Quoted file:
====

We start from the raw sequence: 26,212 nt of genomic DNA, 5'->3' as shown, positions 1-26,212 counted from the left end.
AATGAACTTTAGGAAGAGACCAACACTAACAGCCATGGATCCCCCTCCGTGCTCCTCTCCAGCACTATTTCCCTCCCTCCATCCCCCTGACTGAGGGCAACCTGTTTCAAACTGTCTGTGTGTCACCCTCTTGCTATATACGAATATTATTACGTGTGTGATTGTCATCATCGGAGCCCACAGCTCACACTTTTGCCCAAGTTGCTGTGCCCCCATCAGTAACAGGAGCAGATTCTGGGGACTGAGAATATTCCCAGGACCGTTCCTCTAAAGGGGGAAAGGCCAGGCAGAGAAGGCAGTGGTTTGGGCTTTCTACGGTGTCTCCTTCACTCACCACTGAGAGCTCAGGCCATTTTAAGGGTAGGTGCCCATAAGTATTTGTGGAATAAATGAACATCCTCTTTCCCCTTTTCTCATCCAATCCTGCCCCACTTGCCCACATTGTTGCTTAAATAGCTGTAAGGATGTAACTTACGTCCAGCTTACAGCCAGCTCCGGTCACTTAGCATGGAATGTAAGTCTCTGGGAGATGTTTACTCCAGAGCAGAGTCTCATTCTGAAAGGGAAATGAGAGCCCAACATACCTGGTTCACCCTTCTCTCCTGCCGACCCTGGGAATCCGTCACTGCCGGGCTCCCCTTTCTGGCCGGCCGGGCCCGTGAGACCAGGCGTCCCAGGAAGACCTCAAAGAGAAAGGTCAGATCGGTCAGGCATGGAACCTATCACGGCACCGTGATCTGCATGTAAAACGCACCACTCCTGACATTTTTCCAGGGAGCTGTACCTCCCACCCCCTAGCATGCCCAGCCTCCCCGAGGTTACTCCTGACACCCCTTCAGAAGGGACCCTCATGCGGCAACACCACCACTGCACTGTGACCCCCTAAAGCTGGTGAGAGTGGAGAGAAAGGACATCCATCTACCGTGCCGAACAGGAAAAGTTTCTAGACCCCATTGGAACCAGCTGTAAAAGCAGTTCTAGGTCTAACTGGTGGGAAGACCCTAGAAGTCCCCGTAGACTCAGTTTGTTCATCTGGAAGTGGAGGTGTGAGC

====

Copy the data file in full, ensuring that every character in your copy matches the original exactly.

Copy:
We start from the raw sequence: 26,212 nt of genomic DNA, 5'->3' as shown, positions 1-26,212 counted from the left end.
AATGAACTTTAGGAAGAGACCAACACTAACAGCCATGGATCCCCCTCCGTGCTCCTCTCCAGCACTATTTCCCTCCCTCCATCCCCCTGACTGAGGGCAACCTGTTTCAAACTGTCTGTGTGTCACCCTCTTGCTATATACGAATATTATTACGTGTGTGATTGTCATCATCGGAGCCCACAGCTCACACTTTTGCCCAAGTTGCTGTGCCCCCATCAGTAACAGGAGCAGATTCTGGGGACTGAGAATATTCCCAGGACCGTTCCTCTAAAGGGGGAAAGGCCAGGCAGAGAAGGCAGTGGTTTGGGCTTTCTACGGTGTCTCCTTCACTCACCACTGAGAGCTCAGGCCATTTTAAGGGTAGGTGCCCATAAGTATTTGTGGAATAAATGAACATCCTCTTTCCCCTTTTCTCATCCAATCCTGCCCCACTTGCCCACATTGTTGCTTAAATAGCTGTAAGGATGTAACTTACGTCCAGCTTACAGCCAGCTCCGGTCACTTAGCATGGAATGTAAGTCTCTGGGAGATGTTTACTCCAGAGCAGAGTCTCATTCTGAAAGGGAAATGAGAGCCCAACATACCTGGTTCACCCTTCTCTCCTGCCGACCCTGGGAATCCGTCACTGCCGGGCTCCCCTTTCTGGCCGGCCGGGCCCGTGAGACCAGGCGTCCCAGGAAGACCTCAAAGAGAAAGGTCAGATCGGTCAGGCATGGAACCTATCACGGCACCGTGATCTGCATGTAAAACGCACCACTCCTGACATTTTTCCAGGGAGCTGTACCTCCCACCCCCTAGCATGCCCAGCCTCCCCGAGGTTACTCCTGACACCCCTTCAGAAGGGACCCTCATGCGGCAACACCACCACTGCACTGTGACCCCCTAAAGCTGGTGAGAGTGGAGAGAAAGGACATCCATCTACCGTGCCGAACAGGAAAAGTTTCTAGACCCCATTGGAACCAGCTGTAAAAGCAGTTCTAGGTCTAACTGGTGGGAAGACCCTAGAAGTCCCCGTAGACTCAGTTTGTTCATCTGGAAGTGGAGGTGTGAGC